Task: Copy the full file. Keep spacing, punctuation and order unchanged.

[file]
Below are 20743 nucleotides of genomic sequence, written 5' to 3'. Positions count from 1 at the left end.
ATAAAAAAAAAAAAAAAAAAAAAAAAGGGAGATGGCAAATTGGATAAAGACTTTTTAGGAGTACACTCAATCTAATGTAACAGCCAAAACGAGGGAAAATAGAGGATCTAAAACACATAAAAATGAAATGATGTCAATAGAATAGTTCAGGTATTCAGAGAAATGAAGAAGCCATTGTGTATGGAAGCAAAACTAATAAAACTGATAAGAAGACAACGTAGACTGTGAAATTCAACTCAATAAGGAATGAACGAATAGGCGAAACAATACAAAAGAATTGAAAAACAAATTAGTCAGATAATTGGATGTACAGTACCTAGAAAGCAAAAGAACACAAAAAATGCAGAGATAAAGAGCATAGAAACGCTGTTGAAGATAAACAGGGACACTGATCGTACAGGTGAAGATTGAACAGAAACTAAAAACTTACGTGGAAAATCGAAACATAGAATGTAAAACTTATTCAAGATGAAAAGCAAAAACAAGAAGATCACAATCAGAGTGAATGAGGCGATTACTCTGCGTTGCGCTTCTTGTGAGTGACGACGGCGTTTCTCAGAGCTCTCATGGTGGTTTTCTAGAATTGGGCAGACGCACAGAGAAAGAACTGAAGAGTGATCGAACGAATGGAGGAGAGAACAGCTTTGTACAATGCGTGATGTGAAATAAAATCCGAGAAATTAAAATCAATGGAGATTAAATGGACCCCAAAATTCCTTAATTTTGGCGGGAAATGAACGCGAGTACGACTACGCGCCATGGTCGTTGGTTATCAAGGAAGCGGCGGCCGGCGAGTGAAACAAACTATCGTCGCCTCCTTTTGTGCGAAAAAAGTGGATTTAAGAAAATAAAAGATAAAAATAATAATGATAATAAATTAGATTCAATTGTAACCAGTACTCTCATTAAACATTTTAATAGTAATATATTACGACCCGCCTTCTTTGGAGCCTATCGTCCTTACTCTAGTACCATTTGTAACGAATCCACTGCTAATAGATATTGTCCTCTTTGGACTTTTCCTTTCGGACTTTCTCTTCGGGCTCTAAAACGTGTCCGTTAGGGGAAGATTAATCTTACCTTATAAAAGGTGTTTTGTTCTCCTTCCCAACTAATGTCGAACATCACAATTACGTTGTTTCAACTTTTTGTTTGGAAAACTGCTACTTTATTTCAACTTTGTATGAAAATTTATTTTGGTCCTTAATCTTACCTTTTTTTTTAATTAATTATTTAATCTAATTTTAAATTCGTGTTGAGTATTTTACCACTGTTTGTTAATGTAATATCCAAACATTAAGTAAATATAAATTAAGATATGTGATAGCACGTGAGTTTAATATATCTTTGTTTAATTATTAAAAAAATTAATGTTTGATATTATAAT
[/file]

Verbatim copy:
Below are 20743 nucleotides of genomic sequence, written 5' to 3'. Positions count from 1 at the left end.
ATAAAAAAAAAAAAAAAAAAAAAAAAGGGAGATGGCAAATTGGATAAAGACTTTTTAGGAGTACACTCAATCTAATGTAACAGCCAAAACGAGGGAAAATAGAGGATCTAAAACACATAAAAATGAAATGATGTCAATAGAATAGTTCAGGTATTCAGAGAAATGAAGAAGCCATTGTGTATGGAAGCAAAACTAATAAAACTGATAAGAAGACAACGTAGACTGTGAAATTCAACTCAATAAGGAATGAACGAATAGGCGAAACAATACAAAAGAATTGAAAAACAAATTAGTCAGATAATTGGATGTACAGTACCTAGAAAGCAAAAGAACACAAAAAATGCAGAGATAAAGAGCATAGAAACGCTGTTGAAGATAAACAGGGACACTGATCGTACAGGTGAAGATTGAACAGAAACTAAAAACTTACGTGGAAAATCGAAACATAGAATGTAAAACTTATTCAAGATGAAAAGCAAAAACAAGAAGATCACAATCAGAGTGAATGAGGCGATTACTCTGCGTTGCGCTTCTTGTGAGTGACGACGGCGTTTCTCAGAGCTCTCATGGTGGTTTTCTAGAATTGGGCAGACGCACAGAGAAAGAACTGAAGAGTGATCGAACGAATGGAGGAGAGAACAGCTTTGTACAATGCGTGATGTGAAATAAAATCCGAGAAATTAAAATCAATGGAGATTAAATGGACCCCAAAATTCCTTAATTTTGGCGGGAAATGAACGCGAGTACGACTACGCGCCATGGTCGTTGGTTATCAAGGAAGCGGCGGCCGGCGAGTGAAACAAACTATCGTCGCCTCCTTTTGTGCGAAAAAAGTGGATTTAAGAAAATAAAAGATAAAAATAATAATGATAATAAATTAGATTCAATTGTAACCAGTACTCTCATTAAACATTTTAATAGTAATATATTACGACCCGCCTTCTTTGGAGCCTATCGTCCTTACTCTAGTACCATTTGTAACGAATCCACTGCTAATAGATATTGTCCTCTTTGGACTTTTCCTTTCGGACTTTCTCTTCGGGCTCTAAAACGTGTCCGTTAGGGGAAGATTAATCTTACCTTATAAAAGGTGTTTTGTTCTCCTTCCCAACTAATGTCGAACATCACAATTACGTTGTTTCAACTTTTTGTTTGGAAAACTGCTACTTTATTTCAACTTTGTATGAAAATTTATTTTGGTCCTTAATCTTACCTTTTTTTTTAATTAATTATTTAATCTAATTTTAAATTCGTGTTGAGTATTTTACCACTGTTTGTTAATGTAATATCCAAACATTAAGTAAATATAAATTAAGATATGTGATAGCACGTGAGTTTAATATATCTTTGTTTAATTATTAAAAAAATTAATGTTTGATATTATAAT